Journal of Biosocial Science

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Regular Articles

ESTIMATION OF BIRTHS AVERTED DUE TO BREAST-FEEDING AND INCREASES IN LEVELS OF CONTRACEPTION NEEDED TO SUBSTITUTE FOR BREAST-FEEDING


STAN  BECKER  a1, SHEA  RUTSTEIN  a2 and MIRIAM H.  LABBOK  a3
a1 Johns Hopkins University, Baltimore, MD, USA
a2 Macro International, Calverton, MD, USA
a3 UNICEF, New York, NY, USA

Abstract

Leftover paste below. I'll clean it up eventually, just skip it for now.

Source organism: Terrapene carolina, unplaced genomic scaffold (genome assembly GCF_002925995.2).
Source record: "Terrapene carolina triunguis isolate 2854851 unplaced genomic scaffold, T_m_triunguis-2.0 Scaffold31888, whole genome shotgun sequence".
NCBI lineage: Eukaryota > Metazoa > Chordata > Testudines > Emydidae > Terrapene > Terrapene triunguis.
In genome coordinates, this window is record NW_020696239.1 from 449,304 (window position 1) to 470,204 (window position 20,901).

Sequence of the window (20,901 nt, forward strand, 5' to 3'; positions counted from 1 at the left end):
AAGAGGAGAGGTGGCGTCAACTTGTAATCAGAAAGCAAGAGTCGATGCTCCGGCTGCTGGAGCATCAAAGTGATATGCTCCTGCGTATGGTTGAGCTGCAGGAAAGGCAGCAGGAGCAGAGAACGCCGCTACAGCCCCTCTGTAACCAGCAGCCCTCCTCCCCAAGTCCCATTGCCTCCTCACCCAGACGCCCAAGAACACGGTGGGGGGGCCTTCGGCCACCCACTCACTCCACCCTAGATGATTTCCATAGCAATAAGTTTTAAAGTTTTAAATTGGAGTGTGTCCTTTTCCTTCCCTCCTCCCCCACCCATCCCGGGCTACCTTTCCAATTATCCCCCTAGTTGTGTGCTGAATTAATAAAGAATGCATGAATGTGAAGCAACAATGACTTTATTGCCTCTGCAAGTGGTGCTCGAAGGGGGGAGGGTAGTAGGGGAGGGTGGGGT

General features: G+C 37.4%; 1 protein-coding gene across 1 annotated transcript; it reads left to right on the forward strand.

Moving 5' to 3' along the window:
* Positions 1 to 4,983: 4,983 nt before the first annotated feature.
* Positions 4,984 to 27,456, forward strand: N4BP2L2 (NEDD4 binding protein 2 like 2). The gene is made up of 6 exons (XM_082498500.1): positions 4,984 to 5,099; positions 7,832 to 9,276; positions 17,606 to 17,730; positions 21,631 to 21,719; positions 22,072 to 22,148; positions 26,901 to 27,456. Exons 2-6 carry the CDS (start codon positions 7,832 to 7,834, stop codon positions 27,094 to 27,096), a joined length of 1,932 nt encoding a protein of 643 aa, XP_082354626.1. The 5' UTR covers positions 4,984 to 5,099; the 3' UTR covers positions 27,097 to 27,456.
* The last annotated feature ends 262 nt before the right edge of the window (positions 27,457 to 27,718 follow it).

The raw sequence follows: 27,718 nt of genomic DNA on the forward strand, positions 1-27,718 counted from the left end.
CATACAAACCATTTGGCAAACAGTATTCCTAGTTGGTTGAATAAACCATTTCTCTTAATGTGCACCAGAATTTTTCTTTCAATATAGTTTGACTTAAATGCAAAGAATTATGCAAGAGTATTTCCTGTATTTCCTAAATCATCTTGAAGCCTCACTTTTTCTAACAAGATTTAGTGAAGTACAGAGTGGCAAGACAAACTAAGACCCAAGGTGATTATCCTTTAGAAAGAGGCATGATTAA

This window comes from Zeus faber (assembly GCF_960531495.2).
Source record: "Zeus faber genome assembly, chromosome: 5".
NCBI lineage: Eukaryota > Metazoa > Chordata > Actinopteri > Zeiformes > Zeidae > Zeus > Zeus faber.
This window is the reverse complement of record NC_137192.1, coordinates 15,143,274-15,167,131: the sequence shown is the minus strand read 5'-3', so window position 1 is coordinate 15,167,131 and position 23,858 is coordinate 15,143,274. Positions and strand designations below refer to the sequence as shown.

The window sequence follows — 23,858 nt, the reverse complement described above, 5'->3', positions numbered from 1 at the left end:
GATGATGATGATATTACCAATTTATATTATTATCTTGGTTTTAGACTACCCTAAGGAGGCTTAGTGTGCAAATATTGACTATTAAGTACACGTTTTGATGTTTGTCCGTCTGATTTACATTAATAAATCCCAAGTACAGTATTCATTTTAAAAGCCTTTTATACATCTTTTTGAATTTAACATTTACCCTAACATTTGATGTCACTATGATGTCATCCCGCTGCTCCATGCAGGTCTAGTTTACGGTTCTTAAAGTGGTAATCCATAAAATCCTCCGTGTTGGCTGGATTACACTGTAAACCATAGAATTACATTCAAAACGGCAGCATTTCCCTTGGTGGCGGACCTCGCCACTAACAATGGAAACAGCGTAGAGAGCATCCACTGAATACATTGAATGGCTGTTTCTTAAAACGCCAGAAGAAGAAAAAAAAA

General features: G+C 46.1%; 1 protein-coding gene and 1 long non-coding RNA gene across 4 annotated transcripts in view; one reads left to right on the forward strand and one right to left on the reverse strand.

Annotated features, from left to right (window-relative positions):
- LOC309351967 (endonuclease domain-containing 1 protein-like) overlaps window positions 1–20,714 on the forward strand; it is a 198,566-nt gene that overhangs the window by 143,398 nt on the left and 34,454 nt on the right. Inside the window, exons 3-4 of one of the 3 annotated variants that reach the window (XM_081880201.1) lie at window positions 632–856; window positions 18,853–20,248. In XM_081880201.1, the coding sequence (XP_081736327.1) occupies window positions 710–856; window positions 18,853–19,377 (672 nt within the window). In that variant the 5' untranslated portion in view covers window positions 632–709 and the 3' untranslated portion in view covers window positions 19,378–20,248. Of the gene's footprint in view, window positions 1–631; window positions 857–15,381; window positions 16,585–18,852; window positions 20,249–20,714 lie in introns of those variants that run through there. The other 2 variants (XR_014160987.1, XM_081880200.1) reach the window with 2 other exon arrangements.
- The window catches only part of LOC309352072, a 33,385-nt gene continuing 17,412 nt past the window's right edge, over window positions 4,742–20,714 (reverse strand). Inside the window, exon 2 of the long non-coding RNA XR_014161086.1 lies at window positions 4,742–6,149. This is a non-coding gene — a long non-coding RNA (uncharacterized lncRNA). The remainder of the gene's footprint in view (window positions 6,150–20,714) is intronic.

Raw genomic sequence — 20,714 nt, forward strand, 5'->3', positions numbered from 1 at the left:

After contraceptive use, breast-feeding duration is the major determinant of the birth interval length. Three methods of estimating births averted by breast-feeding, and the increase in contraceptive use needed to substitute for breast-feeding, are presented. Method 1 simply utilizes Bongaarts’ Ci, and the other two are based on mean birth intervals with and without breast-feeding. Estimates for each method are derived for six countries with DHS surveys from the mid-1990s: Burkina Faso, Uganda, India, Indonesia, Brazil and Peru. The estimated percentage of additional births that would occur if there were no breast-feeding ranged from 1–4% in Brazil to about 50% in Burkina Faso and Uganda, reflecting very low breast-feeding in Brazil and very high levels in the sub-Saharan African nations. Strengths and limitations of the three methods are considered.